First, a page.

Arkani-Hamed is only in his mid-30s, but he has already distinguished himself as one of the leading thinkers in the field of particle physics.
His revolutionary ideas about the way the universe works will finally be put to the test later this year at Switzerland's Large Hadron Collider, which, when completed, will be the world's most powerful particle accelerator.
A theory that has emerged in recent decades that claims to bring some relief to physics mysteries like these is called superstring theory, or string theory for short. While previously, scientists believed that the smallest, most indivisible building blocks of our world were particles, string theory says that the world is made of extremely small vibrating loops called strings.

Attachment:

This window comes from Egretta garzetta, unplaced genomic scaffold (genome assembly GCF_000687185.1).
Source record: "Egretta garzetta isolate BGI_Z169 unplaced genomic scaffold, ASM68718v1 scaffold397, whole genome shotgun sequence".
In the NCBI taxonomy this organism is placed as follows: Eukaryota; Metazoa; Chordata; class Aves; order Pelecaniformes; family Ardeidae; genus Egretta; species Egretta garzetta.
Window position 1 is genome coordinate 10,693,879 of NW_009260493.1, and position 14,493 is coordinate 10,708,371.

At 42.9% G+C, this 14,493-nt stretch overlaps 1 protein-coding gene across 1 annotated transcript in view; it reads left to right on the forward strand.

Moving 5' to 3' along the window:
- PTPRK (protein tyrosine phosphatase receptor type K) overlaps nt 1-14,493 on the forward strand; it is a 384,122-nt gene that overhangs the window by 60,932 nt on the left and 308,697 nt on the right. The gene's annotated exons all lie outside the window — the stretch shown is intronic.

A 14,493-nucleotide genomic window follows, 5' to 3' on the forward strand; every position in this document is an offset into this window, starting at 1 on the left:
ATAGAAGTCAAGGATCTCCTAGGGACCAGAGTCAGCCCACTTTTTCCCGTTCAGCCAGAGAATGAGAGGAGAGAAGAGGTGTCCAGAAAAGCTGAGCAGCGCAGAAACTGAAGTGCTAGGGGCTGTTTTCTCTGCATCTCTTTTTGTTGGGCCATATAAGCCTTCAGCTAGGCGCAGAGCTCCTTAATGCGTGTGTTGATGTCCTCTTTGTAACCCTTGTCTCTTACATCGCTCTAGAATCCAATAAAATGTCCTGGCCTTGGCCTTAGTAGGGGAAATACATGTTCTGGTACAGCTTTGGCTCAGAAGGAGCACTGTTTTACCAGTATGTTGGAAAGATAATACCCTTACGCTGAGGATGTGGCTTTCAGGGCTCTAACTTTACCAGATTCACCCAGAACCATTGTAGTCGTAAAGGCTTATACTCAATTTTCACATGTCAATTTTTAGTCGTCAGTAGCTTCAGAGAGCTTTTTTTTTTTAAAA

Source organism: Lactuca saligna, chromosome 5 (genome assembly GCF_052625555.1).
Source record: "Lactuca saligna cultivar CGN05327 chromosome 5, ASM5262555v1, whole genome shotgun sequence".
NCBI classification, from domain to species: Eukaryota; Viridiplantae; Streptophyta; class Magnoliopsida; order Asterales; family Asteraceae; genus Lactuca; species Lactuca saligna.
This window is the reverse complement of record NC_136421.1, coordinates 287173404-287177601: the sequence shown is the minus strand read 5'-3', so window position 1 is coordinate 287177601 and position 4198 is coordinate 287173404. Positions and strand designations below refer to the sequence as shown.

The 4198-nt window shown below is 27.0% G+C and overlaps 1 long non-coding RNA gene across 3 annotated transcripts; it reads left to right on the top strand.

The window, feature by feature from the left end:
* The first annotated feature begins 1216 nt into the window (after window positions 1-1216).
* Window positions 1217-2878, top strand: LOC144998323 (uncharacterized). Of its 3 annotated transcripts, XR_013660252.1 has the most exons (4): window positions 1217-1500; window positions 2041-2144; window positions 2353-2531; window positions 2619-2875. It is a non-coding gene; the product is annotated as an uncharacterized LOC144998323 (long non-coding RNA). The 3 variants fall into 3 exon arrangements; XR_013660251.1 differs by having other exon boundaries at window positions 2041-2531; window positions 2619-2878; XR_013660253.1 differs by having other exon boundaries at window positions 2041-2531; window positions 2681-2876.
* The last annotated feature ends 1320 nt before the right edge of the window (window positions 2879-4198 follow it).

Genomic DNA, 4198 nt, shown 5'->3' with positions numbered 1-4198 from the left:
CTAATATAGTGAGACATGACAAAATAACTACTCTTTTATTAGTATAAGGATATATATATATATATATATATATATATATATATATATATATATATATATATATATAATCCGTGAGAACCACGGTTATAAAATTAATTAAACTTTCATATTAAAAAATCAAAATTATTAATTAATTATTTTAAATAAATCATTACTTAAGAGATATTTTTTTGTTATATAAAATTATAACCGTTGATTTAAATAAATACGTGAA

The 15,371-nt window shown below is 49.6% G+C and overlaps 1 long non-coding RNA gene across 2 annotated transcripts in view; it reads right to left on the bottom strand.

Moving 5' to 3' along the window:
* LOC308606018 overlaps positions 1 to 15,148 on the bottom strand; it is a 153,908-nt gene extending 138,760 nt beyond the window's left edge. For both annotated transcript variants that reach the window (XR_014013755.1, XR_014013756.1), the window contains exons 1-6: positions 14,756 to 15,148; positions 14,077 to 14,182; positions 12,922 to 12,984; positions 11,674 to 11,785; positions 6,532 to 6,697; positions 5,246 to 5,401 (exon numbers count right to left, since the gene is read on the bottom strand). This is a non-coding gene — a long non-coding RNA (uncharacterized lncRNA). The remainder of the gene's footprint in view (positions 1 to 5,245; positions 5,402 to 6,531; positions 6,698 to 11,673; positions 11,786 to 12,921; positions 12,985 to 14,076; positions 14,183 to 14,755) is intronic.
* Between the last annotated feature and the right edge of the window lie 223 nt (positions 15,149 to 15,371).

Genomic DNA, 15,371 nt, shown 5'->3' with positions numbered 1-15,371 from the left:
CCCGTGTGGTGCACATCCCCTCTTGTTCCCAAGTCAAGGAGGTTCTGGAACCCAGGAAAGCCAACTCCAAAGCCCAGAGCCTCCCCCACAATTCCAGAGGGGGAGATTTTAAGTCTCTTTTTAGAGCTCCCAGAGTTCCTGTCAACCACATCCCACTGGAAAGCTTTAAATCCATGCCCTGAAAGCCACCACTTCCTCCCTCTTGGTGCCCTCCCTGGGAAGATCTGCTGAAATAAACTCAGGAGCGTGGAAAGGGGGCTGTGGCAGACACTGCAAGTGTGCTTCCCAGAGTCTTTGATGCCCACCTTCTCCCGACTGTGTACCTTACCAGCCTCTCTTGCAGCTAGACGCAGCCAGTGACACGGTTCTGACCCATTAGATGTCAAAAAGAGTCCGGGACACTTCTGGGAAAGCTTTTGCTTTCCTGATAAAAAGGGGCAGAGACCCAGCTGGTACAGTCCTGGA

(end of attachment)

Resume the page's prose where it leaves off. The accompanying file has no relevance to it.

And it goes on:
In order for these strings to properly constitute our universe, they must vibrate in 11 dimensions, scientists say. Everyone observes three spatial dimensions and one for time, but theoretical models suggest at least seven others that we do not see.
Arkani-Hamed proposed, along with physicists Savas Dimopoulos and Gia Dvali, that some of these dimensions are larger than previously thought -- specifically, as large as a millimeter. Physicists call this the ADD model, after the first initials of the authors' last names. We haven't seen these extra dimensions yet because gravity is the only force that can wander around them, Arkani-Hamed said.
String theory has come under attack because some say it can never be tested -- the strings are supposed to be smaller than any particle ever detected, after all. But Arkani-Hamed says the Large Hadron Collider could potentially lead to the direct observation of strings, or at least indirect evidence of their existence.